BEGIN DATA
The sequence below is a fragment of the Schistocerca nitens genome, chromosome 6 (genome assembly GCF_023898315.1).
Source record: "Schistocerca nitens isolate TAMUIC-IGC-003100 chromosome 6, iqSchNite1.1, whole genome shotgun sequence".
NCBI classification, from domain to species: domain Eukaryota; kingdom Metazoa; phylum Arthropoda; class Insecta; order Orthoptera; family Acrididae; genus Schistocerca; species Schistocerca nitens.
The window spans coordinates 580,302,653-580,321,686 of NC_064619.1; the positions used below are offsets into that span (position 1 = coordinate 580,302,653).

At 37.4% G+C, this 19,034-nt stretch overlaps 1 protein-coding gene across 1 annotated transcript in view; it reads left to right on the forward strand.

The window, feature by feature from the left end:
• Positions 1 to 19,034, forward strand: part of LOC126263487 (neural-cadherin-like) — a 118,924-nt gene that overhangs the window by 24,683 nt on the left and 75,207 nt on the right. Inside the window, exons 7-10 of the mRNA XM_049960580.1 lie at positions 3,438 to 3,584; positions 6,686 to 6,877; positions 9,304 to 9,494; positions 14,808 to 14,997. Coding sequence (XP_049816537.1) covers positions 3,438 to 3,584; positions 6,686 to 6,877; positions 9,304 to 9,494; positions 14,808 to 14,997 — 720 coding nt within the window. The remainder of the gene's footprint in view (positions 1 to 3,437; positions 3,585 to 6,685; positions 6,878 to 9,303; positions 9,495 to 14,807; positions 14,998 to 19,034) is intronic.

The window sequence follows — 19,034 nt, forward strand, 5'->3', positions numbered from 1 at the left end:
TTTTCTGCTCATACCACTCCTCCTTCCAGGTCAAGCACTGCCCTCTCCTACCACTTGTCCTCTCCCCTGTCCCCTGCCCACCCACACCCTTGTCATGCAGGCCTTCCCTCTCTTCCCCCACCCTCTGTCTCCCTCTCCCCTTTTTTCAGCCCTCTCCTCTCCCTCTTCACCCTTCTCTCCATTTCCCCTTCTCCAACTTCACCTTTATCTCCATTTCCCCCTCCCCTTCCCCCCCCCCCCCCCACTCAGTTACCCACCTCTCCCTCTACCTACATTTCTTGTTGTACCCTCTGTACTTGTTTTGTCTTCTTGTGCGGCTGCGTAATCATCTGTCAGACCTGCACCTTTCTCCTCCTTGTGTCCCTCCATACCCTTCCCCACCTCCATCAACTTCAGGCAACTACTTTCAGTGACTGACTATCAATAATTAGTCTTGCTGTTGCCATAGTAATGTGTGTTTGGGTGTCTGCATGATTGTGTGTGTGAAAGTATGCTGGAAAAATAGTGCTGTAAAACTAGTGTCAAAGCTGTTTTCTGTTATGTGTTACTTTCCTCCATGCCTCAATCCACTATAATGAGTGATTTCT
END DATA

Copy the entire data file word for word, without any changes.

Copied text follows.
The sequence below is a fragment of the Schistocerca nitens genome, chromosome 6 (genome assembly GCF_023898315.1).
Source record: "Schistocerca nitens isolate TAMUIC-IGC-003100 chromosome 6, iqSchNite1.1, whole genome shotgun sequence".
NCBI classification, from domain to species: domain Eukaryota; kingdom Metazoa; phylum Arthropoda; class Insecta; order Orthoptera; family Acrididae; genus Schistocerca; species Schistocerca nitens.
The window spans coordinates 580,302,653-580,321,686 of NC_064619.1; the positions used below are offsets into that span (position 1 = coordinate 580,302,653).

At 37.4% G+C, this 19,034-nt stretch overlaps 1 protein-coding gene across 1 annotated transcript in view; it reads left to right on the forward strand.

The window, feature by feature from the left end:
• Positions 1 to 19,034, forward strand: part of LOC126263487 (neural-cadherin-like) — a 118,924-nt gene that overhangs the window by 24,683 nt on the left and 75,207 nt on the right. Inside the window, exons 7-10 of the mRNA XM_049960580.1 lie at positions 3,438 to 3,584; positions 6,686 to 6,877; positions 9,304 to 9,494; positions 14,808 to 14,997. Coding sequence (XP_049816537.1) covers positions 3,438 to 3,584; positions 6,686 to 6,877; positions 9,304 to 9,494; positions 14,808 to 14,997 — 720 coding nt within the window. The remainder of the gene's footprint in view (positions 1 to 3,437; positions 3,585 to 6,685; positions 6,878 to 9,303; positions 9,495 to 14,807; positions 14,998 to 19,034) is intronic.

The window sequence follows — 19,034 nt, forward strand, 5'->3', positions numbered from 1 at the left end:
TTTTCTGCTCATACCACTCCTCCTTCCAGGTCAAGCACTGCCCTCTCCTACCACTTGTCCTCTCCCCTGTCCCCTGCCCACCCACACCCTTGTCATGCAGGCCTTCCCTCTCTTCCCCCACCCTCTGTCTCCCTCTCCCCTTTTTTCAGCCCTCTCCTCTCCCTCTTCACCCTTCTCTCCATTTCCCCTTCTCCAACTTCACCTTTATCTCCATTTCCCCCTCCCCTTCCCCCCCCCCCCCCCACTCAGTTACCCACCTCTCCCTCTACCTACATTTCTTGTTGTACCCTCTGTACTTGTTTTGTCTTCTTGTGCGGCTGCGTAATCATCTGTCAGACCTGCACCTTTCTCCTCCTTGTGTCCCTCCATACCCTTCCCCACCTCCATCAACTTCAGGCAACTACTTTCAGTGACTGACTATCAATAATTAGTCTTGCTGTTGCCATAGTAATGTGTGTTTGGGTGTCTGCATGATTGTGTGTGTGAAAGTATGCTGGAAAAATAGTGCTGTAAAACTAGTGTCAAAGCTGTTTTCTGTTATGTGTTACTTTCCTCCATGCCTCAATCCACTATAATGAGTGATTTCT